File Size: 4588 KB
Print Length: 264 pages
Page Numbers Source ISBN: 143026845X
Publisher: Apress; 1 edition (November 26, 2014)
Publication Date: November 26, 2014
Sold by: Digital Services LLC
X-Ray: Not Enabled
Word Wise: Not Enabled
Lending: Not Enabled
Enhanced Typesetting: Enabled
Best Sellers Rank: #524,613 Paid in Kindle Store (See Top 100 Paid in Kindle Store) #76 in Books > Computers & Technology > Programming > Functional #266 in Books > Computers & Technology > Programming > Microsoft Programming > .NET #348 in Kindle Store > Kindle eBooks > Computers & Technology > Programming > C & C++
I truly enjoyed this book! If you're an intermediate to advanced C# developer, you'll get over 100 small interesting examples on using LINQ's fluent notation in a functional programming style.That's not a book for beginners, for those totally new in LINQ, C# or even functional programming. That's also not a book on LINQ to SQL or Entity Framework queries (I think LINQ's query notation has not been considered functional programming and was out of the scope of this book, which is right).What impressed me most is most samples go well beyond LINQ and its possible functional programming style. You'll find out about some stunning data services and resources available on the net, exploratory data analysis and some machine learning algorithms. You'll see some useful examples on easily transforming your System.Reflection and System.IO collections, in just a few lines of code. You learn how to extend LINQ, with modules like MoreLINQ or your own DSL.Beyond all, I think this book is mostly about the power of C# as a programming language today. LINQ has been an amazing addition to .NET for many years, and C# in particular became a very powerful language. Using LINQ's fluent notation with lambda expressions leads to just a few lines of codes with great clarity and results. And "Thinking in LINQ" shows you how to do it, no matter what your domain model is.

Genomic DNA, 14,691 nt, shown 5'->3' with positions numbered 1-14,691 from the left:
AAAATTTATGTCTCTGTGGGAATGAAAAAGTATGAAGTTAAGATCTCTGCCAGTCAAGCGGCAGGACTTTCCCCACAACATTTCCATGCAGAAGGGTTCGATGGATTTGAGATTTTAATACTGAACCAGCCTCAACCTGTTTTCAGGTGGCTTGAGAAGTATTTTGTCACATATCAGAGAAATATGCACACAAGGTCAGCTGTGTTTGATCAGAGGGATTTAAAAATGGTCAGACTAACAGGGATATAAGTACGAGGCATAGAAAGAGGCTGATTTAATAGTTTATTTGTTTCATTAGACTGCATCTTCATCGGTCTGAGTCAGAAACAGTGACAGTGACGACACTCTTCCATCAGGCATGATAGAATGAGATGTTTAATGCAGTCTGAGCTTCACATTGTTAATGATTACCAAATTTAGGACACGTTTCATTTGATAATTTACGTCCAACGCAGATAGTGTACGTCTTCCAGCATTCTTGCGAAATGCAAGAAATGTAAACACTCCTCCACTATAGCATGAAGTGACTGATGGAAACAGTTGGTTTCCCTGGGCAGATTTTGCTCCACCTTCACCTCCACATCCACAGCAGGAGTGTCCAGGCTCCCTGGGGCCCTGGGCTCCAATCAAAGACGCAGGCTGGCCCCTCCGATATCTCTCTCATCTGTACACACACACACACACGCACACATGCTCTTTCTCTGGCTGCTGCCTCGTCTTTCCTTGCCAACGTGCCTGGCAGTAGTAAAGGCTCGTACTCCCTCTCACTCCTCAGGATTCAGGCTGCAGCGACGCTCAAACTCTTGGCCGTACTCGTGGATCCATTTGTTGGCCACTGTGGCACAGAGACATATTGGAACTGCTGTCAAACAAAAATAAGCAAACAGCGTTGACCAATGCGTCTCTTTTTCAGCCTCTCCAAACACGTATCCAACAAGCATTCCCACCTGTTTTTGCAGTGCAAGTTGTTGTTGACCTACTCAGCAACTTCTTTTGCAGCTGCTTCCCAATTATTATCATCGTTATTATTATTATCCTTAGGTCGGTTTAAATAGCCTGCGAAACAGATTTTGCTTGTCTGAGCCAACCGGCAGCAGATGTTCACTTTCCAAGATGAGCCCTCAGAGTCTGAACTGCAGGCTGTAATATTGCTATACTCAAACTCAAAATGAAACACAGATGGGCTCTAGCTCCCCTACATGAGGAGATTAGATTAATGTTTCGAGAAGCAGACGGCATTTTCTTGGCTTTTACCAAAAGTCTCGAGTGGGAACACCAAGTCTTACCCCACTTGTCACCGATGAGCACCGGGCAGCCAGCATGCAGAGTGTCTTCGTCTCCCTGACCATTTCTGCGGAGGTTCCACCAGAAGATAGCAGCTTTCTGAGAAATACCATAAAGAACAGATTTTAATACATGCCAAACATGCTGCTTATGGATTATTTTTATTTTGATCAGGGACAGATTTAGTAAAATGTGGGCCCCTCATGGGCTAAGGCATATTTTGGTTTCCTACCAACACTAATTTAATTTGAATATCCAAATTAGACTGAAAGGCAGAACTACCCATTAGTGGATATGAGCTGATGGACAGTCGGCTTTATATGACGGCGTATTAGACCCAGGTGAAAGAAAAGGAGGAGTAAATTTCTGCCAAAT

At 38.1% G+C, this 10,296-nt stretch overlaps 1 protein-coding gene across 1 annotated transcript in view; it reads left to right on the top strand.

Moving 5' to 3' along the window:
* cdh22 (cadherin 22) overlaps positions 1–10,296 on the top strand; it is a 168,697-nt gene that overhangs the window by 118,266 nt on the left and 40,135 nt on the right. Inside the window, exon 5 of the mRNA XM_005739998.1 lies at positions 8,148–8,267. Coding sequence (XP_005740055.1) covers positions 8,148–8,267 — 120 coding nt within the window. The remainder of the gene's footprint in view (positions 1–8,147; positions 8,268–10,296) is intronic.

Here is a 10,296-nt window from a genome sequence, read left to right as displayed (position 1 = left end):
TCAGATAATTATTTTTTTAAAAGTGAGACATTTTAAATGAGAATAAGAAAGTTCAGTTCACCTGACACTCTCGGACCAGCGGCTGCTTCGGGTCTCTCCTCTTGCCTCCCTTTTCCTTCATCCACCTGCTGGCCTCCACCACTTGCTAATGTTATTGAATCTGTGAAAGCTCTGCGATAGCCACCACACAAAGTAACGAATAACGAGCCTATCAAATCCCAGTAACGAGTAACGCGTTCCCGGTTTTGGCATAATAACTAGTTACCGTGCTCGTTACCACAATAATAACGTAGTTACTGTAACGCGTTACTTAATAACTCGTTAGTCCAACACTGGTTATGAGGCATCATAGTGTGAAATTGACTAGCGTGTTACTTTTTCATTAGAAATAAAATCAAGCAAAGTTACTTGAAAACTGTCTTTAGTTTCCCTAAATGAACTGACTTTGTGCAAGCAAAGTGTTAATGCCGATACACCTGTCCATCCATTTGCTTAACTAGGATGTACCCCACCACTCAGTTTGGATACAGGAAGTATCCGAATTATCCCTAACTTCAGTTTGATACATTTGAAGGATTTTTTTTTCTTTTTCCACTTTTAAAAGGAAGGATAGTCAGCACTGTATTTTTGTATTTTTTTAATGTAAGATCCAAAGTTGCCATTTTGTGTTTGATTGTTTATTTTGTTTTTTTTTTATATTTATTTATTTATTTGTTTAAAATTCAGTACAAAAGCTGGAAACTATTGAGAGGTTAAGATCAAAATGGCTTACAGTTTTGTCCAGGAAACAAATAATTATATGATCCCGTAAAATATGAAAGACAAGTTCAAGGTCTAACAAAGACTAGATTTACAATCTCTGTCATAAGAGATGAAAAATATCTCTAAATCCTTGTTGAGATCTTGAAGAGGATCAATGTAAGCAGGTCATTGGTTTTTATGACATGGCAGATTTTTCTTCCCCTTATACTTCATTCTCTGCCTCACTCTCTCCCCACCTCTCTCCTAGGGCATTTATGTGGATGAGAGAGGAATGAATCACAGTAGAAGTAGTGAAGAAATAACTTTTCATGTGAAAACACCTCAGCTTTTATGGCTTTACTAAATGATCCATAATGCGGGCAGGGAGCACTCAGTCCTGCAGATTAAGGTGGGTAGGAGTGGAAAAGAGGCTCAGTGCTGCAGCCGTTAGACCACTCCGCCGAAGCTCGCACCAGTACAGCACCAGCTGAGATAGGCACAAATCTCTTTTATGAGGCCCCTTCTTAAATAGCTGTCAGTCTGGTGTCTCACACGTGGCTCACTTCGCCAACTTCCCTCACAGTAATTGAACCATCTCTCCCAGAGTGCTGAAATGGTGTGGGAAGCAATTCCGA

I wish I had this book years ago. This will get you over the hump on LINQ concepts. I originally thought LINQ was just some cute language constructs for accessing databases. It's so much more than that and this book will get you to see that. Highly recommended from a guy that has been cutting code for 40+ years.
The author tackles a collection of popular programming puzzles and attempts to rewrite them using a functional LINQ syntax. I think his programming style was influenced by using LINQPad rather than Visual Studio for code snippets, but he tends to use ToList() far more frequently than necessary, and the structure of his solutions is ad-hoc at best. The cookbook recipes solved range from banal (Recursive Series and Patterns Step-by-Step Growth of Algae) to more interesting problems (Cloning Peter Norvig's Spelling Correction Algorithm). You most decidedly will *not* be thinking in LINQ after reading this book, but I do recommend it as a starting point for planning your next technical interview loop. [Table of Contents and source code download is available from Apress.com.]
Nothing I couldn't have found online. Still it's nice to work through examples.
It can be a good start to broaden your idea with LINQ. More examples needed though.